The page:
The recipe I’m sharing with you today is a wickedly good California cream cheese appetizer. Most people who have been to my house for dinner know the one I’m talking about; the one that shocks you (in a good way) when you find out what it is. Its take one or two minutes to prepare and it’s awfully good. At least that’s the response everyone seems to have.

Today is the last day to enter the contest sponsored by The Recipe Redux and the California Milk Advisory Board. I wasn’t even thinking of entering this recipe because I already posted a beautiful entry for Homemade Yogurt –  3 Favors, but last night we were celebrating my son Gabriel’s completion of a master’s in Anthropology, and his upcoming military enlistment. His friend Max was raving about the dip I made (to be posted later). “But, he said, “I always remember the cream cheese appetizer you made at another party a couple of years ago. It’s the best appetizer I ever had!” At that moment I knew I had to post it. And truthfully, I get a kick out of seeing the look of surprise on people’s faces when I tell them what the three simple ingredients are.

Here’s how California comes into the picture: I was raised in California and my best friend’s mother made this delectable treat at all the block parties, and then my mom started making it, as well as the neighbors up and down the street; and it’s made with California milk cream cheese.

To make the recipe I chose to replace the cream cheese with Neufchatel cheese which has one-third less the calories from fat compared to cream cheese. The brand I buy is Challenge Dairy, which is the largest selling brand in the west. Their butter is also very good and I buy it for making cookies because they just taste better with Challenge.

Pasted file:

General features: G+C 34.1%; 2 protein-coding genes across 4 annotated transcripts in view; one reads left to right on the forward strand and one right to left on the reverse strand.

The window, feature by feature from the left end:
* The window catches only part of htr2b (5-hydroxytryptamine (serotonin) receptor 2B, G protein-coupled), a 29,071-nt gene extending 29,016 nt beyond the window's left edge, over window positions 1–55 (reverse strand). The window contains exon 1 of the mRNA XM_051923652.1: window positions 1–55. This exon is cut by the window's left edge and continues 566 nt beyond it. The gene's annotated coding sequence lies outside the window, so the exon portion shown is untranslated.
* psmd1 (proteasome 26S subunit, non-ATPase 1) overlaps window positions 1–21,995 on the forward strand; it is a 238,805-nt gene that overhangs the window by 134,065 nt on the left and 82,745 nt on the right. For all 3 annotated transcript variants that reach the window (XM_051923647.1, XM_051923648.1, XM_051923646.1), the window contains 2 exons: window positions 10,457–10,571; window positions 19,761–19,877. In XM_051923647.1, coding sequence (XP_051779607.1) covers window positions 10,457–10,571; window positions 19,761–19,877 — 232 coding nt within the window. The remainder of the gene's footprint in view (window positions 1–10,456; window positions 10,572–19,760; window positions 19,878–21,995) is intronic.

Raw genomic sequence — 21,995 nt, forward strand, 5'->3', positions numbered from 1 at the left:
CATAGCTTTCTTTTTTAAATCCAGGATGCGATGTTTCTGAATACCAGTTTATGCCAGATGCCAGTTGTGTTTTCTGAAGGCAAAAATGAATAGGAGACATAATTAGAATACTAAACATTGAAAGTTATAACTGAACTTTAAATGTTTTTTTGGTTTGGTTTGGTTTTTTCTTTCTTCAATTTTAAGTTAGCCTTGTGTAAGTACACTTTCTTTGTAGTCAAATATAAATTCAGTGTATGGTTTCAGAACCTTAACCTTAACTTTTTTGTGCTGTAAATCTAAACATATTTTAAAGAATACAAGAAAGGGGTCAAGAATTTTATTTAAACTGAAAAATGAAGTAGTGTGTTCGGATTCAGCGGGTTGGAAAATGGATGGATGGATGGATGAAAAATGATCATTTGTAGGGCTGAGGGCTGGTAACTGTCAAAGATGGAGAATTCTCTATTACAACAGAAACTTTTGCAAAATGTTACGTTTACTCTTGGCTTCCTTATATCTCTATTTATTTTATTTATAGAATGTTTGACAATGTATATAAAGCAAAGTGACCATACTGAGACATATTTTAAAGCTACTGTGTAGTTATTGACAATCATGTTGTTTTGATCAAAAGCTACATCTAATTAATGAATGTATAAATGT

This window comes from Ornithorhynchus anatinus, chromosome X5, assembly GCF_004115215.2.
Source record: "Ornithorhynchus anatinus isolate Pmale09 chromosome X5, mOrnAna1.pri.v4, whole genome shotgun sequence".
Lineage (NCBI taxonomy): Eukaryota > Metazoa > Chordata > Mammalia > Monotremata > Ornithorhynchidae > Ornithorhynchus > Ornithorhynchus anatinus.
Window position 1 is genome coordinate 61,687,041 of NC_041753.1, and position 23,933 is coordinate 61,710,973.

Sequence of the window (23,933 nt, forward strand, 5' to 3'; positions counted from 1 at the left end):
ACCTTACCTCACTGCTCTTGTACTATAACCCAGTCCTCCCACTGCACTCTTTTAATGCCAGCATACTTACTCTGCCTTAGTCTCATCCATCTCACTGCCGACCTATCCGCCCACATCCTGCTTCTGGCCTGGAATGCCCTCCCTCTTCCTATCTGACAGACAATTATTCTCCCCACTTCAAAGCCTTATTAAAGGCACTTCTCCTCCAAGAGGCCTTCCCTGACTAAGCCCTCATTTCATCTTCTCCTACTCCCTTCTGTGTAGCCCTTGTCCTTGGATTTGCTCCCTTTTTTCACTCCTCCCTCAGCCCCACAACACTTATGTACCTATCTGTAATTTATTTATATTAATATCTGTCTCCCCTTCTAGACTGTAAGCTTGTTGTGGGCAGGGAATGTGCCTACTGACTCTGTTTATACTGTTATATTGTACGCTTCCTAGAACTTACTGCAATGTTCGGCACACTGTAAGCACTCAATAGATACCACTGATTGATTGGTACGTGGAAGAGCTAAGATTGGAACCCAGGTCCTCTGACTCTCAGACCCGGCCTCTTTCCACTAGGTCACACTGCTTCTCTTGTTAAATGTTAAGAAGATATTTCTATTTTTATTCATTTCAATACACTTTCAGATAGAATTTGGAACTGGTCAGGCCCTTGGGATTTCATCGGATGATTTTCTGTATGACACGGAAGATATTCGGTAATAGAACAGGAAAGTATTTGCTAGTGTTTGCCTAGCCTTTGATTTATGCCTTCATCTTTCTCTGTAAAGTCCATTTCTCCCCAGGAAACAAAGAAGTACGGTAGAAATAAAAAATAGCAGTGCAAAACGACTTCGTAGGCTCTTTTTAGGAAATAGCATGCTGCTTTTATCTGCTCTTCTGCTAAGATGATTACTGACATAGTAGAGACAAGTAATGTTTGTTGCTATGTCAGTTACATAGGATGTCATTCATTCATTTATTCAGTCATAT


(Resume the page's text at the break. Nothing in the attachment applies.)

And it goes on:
Links: RealCaliforniaMilk.com, HealthyEating.Org

Wickedly Good California Cream Cheese Appetizer

Prep Time: 3 minutes

Total Time: 3 minutes

Yield: 10 Tablespoons

Serving Size: 1 to 1-2 tablespoons per person

Wickedly Good California Cream Cheese Appetizer

This is a pre-lunch or dinner appetizer. Serve with various crackers and an assortment of chopped vegetables.

Ingredients:

  • 5 ounces California Neufchatel cheese (I use Challenge)
  • 1-1/2 to 2 tablespoons light soy sauce, or Tamari soy
  • 1-1/2 to 2 tablespoons sesame seeds (toasted or untoasted)

Procedure:

  1. Slice the Neufchatel cheese bar into 5 crosswise strips about 1/2 inch thick (figure on 8 strips per bar)
  2. Place the strips on a plate and spoon on the soy sauce.
  3. Sprinkle on the sesame seeds.
http://www.myhealthyeatinghabits.com/2014/03/15/wickedly-good-california-cream-cheese-appetizer/

California Cream Cheese Appetizer 2

This recipe is also posted at Thriving on Thursdays and Show Stopper Saturday